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Microaggressions: Decoding The Face

Lesson 4 from: FAST CLASS: The Power of Body Language

Vanessa Van Edwards

Microaggressions: Decoding The Face

Lesson 4 from: FAST CLASS: The Power of Body Language

Vanessa Van Edwards

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Lesson Info

4. Microaggressions: Decoding The Face

Lesson Info

Microaggressions: Decoding The Face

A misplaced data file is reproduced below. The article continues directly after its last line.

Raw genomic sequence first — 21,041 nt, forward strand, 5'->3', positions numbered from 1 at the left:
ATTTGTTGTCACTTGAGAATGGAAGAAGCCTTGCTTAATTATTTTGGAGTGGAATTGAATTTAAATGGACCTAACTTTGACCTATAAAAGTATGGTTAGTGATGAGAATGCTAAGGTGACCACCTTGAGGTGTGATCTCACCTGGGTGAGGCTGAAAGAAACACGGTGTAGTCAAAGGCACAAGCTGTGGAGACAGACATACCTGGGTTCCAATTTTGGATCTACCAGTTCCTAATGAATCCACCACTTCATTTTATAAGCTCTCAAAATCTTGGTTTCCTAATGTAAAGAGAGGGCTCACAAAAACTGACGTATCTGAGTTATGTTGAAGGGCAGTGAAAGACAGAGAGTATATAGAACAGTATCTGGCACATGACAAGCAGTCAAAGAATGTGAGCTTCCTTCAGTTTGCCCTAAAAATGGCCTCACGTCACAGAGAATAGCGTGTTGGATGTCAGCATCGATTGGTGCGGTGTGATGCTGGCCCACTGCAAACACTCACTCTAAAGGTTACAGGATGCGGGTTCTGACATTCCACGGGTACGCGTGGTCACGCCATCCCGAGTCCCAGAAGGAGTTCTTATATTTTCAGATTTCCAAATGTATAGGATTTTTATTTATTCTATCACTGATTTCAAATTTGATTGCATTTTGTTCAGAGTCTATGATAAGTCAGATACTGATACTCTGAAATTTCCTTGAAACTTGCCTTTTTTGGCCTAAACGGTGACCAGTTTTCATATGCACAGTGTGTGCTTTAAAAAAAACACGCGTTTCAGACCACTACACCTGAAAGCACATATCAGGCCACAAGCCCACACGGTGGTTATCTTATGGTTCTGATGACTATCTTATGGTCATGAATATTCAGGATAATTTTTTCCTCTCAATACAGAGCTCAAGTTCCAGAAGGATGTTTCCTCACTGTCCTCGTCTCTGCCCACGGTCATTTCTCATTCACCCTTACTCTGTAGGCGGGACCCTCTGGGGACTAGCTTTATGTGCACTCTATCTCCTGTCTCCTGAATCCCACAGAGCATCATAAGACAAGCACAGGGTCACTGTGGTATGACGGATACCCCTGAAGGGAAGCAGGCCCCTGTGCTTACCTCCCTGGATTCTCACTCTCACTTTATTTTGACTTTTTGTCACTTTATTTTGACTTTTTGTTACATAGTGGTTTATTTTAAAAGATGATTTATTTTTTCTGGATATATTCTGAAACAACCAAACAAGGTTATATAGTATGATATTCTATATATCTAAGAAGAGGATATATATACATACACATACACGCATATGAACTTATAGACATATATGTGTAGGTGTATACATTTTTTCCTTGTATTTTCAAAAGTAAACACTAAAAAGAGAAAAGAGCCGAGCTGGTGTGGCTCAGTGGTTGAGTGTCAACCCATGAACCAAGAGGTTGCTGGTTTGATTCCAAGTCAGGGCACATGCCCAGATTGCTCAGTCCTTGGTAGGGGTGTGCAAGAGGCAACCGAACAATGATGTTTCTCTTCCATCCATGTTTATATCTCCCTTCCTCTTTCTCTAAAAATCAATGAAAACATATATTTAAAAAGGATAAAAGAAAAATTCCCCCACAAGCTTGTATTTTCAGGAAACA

This is my 5th law of body language. So if you want to go to the laws of body language chart Number five is the law of intuition. So this is that we have a natural ability to read non verbal. We just have to hone it. So we know instinctively who is successful just based on their picture. We just have to know how to hone that for ourselves. And also when we're reading other people's faces, let's talk about the micro expression. The micro expression is the basis, it's the foundation of understanding the face. A micro expression is a very brief involuntary facial expression. It's what we make when we feel an intense emotion. The reason why micro expressions are so important is because they are involuntary. There are also universal. So dr paul Ekman, the reason he discovered facial expressions as he looked at tribes in Papua new guinea. So he went to Papua new guinea and he found a very, very remote tribe. They had never seen television before. They had never been exposed to anyone outside...